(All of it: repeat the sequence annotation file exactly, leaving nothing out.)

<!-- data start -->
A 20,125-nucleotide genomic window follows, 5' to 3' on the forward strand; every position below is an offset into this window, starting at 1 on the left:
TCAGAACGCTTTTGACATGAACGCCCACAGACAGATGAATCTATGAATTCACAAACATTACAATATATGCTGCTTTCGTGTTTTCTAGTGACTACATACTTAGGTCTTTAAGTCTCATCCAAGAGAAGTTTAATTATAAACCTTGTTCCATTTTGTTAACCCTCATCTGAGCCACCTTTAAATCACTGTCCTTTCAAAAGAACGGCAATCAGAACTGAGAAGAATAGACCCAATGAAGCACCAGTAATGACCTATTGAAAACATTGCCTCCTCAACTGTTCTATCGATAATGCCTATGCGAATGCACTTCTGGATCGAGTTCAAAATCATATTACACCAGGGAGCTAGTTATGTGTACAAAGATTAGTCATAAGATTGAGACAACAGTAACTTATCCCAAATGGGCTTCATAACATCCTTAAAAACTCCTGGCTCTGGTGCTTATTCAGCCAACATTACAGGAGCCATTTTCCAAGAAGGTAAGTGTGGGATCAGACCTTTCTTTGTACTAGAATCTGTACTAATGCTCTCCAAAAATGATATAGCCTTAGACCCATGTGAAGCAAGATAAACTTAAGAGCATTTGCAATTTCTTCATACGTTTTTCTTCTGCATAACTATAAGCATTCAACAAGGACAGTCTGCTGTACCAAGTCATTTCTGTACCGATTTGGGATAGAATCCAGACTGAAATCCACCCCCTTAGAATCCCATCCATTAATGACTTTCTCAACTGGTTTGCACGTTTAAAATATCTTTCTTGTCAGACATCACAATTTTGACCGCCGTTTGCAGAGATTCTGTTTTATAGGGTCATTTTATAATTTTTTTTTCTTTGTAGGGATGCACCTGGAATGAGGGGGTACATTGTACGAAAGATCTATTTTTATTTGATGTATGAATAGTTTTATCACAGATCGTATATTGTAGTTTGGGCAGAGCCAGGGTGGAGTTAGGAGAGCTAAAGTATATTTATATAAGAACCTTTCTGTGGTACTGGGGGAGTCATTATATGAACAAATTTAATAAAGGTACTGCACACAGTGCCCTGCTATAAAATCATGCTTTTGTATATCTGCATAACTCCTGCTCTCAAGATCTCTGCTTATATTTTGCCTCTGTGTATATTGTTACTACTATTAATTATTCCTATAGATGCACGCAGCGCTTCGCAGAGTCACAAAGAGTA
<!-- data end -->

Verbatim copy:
A 20,125-nucleotide genomic window follows, 5' to 3' on the forward strand; every position below is an offset into this window, starting at 1 on the left:
TCAGAACGCTTTTGACATGAACGCCCACAGACAGATGAATCTATGAATTCACAAACATTACAATATATGCTGCTTTCGTGTTTTCTAGTGACTACATACTTAGGTCTTTAAGTCTCATCCAAGAGAAGTTTAATTATAAACCTTGTTCCATTTTGTTAACCCTCATCTGAGCCACCTTTAAATCACTGTCCTTTCAAAAGAACGGCAATCAGAACTGAGAAGAATAGACCCAATGAAGCACCAGTAATGACCTATTGAAAACATTGCCTCCTCAACTGTTCTATCGATAATGCCTATGCGAATGCACTTCTGGATCGAGTTCAAAATCATATTACACCAGGGAGCTAGTTATGTGTACAAAGATTAGTCATAAGATTGAGACAACAGTAACTTATCCCAAATGGGCTTCATAACATCCTTAAAAACTCCTGGCTCTGGTGCTTATTCAGCCAACATTACAGGAGCCATTTTCCAAGAAGGTAAGTGTGGGATCAGACCTTTCTTTGTACTAGAATCTGTACTAATGCTCTCCAAAAATGATATAGCCTTAGACCCATGTGAAGCAAGATAAACTTAAGAGCATTTGCAATTTCTTCATACGTTTTTCTTCTGCATAACTATAAGCATTCAACAAGGACAGTCTGCTGTACCAAGTCATTTCTGTACCGATTTGGGATAGAATCCAGACTGAAATCCACCCCCTTAGAATCCCATCCATTAATGACTTTCTCAACTGGTTTGCACGTTTAAAATATCTTTCTTGTCAGACATCACAATTTTGACCGCCGTTTGCAGAGATTCTGTTTTATAGGGTCATTTTATAATTTTTTTTTCTTTGTAGGGATGCACCTGGAATGAGGGGGTACATTGTACGAAAGATCTATTTTTATTTGATGTATGAATAGTTTTATCACAGATCGTATATTGTAGTTTGGGCAGAGCCAGGGTGGAGTTAGGAGAGCTAAAGTATATTTATATAAGAACCTTTCTGTGGTACTGGGGGAGTCATTATATGAACAAATTTAATAAAGGTACTGCACACAGTGCCCTGCTATAAAATCATGCTTTTGTATATCTGCATAACTCCTGCTCTCAAGATCTCTGCTTATATTTTGCCTCTGTGTATATTGTTACTACTATTAATTATTCCTATAGATGCACGCAGCGCTTCGCAGAGTCACAAAGAGTA